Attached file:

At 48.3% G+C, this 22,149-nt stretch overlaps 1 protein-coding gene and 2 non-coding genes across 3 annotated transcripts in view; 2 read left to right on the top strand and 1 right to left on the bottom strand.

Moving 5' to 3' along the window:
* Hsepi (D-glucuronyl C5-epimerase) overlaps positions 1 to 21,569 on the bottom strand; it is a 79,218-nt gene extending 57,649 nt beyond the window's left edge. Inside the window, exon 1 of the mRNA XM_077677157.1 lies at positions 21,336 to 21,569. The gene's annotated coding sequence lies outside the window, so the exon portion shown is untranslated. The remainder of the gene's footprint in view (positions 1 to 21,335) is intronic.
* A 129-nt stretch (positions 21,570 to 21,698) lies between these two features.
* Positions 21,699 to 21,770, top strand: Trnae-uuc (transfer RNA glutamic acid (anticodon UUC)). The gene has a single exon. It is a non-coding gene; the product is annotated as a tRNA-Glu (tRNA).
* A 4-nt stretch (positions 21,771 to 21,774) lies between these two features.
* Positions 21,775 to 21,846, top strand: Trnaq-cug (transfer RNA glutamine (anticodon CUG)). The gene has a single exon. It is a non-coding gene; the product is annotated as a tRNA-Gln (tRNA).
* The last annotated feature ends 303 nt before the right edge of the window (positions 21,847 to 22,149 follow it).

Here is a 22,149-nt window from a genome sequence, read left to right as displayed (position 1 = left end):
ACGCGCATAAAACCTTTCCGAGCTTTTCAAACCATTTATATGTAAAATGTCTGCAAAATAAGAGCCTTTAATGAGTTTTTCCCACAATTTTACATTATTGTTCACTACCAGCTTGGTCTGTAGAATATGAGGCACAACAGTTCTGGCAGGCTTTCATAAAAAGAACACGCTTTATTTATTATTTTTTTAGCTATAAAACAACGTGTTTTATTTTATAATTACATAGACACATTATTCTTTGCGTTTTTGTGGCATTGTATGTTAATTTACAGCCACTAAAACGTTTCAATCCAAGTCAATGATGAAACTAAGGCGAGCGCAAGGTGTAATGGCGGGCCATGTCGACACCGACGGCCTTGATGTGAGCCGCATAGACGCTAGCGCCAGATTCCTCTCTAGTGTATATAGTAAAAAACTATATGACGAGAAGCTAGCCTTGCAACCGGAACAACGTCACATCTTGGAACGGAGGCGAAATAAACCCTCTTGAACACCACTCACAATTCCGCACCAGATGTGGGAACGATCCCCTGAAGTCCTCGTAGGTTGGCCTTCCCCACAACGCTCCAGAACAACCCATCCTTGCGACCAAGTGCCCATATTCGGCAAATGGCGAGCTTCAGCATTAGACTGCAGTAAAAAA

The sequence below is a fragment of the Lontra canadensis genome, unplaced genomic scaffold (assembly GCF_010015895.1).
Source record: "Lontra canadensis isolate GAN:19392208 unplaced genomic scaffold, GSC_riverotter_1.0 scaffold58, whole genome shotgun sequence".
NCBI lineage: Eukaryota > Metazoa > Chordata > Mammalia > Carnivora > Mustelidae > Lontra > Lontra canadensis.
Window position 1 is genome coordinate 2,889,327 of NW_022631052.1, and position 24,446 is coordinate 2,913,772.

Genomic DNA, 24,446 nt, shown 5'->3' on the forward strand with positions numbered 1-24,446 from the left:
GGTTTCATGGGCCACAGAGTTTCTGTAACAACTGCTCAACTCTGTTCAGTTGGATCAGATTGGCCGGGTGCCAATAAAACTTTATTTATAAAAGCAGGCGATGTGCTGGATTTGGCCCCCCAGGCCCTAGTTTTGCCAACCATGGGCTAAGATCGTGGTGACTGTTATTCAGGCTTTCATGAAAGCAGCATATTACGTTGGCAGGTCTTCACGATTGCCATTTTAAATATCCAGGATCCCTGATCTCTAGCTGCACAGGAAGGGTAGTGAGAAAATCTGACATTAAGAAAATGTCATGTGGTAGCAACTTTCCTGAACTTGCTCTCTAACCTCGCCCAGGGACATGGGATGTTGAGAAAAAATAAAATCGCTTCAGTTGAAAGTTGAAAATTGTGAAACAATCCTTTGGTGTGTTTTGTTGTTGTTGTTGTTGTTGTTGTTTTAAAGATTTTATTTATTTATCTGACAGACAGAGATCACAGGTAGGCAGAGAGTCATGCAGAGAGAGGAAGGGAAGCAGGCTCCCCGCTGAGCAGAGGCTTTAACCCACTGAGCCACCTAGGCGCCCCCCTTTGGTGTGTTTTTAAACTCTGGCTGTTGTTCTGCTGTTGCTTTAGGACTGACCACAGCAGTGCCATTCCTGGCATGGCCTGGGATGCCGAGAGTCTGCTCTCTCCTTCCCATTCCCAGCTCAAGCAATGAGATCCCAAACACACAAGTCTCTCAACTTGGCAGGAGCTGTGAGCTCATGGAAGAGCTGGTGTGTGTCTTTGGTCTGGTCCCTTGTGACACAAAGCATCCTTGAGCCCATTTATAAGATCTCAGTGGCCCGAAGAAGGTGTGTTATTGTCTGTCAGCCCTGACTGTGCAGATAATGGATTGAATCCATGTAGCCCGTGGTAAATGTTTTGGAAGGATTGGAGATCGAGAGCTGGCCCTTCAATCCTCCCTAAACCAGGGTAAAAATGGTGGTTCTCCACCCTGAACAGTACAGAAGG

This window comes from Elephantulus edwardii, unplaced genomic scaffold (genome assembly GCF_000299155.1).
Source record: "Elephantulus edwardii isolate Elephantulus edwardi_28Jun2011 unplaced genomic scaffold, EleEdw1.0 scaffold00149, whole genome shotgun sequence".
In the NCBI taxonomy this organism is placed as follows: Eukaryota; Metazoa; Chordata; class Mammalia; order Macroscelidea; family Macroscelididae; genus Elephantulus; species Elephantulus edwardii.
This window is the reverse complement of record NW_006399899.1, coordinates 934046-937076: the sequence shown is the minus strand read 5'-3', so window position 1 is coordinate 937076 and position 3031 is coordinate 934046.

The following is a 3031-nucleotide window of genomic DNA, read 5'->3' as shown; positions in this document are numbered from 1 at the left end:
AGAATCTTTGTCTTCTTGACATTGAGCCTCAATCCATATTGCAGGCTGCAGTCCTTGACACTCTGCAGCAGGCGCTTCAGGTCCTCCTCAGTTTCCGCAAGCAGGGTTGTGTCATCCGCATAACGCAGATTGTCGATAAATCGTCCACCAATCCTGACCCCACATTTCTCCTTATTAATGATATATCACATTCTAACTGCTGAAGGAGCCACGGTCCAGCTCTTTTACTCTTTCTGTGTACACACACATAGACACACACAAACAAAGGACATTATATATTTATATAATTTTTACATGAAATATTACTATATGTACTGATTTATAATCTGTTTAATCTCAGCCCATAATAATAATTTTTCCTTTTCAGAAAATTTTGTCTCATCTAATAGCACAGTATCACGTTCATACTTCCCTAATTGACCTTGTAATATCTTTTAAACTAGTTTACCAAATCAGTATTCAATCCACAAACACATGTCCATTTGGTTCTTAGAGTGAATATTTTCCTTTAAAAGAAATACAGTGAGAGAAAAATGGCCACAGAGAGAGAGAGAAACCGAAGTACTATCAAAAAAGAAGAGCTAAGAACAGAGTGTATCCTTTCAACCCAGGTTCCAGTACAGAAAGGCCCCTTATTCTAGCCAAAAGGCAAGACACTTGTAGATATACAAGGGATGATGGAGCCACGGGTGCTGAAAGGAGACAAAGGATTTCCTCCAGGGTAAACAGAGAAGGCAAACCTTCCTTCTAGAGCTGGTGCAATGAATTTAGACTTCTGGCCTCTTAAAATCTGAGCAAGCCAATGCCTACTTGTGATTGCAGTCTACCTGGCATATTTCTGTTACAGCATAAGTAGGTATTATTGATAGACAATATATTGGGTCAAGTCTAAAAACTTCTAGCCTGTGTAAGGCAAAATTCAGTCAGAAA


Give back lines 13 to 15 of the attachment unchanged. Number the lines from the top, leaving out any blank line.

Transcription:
NCBI lineage: Eukaryota > Metazoa > Chordata > Mammalia > Carnivora > Mustelidae > Lontra > Lontra canadensis.
Window position 1 is genome coordinate 2,889,327 of NW_022631052.1, and position 24,446 is coordinate 2,913,772.

Genomic DNA, 24,446 nt, shown 5'->3' on the forward strand with positions numbered 1-24,446 from the left: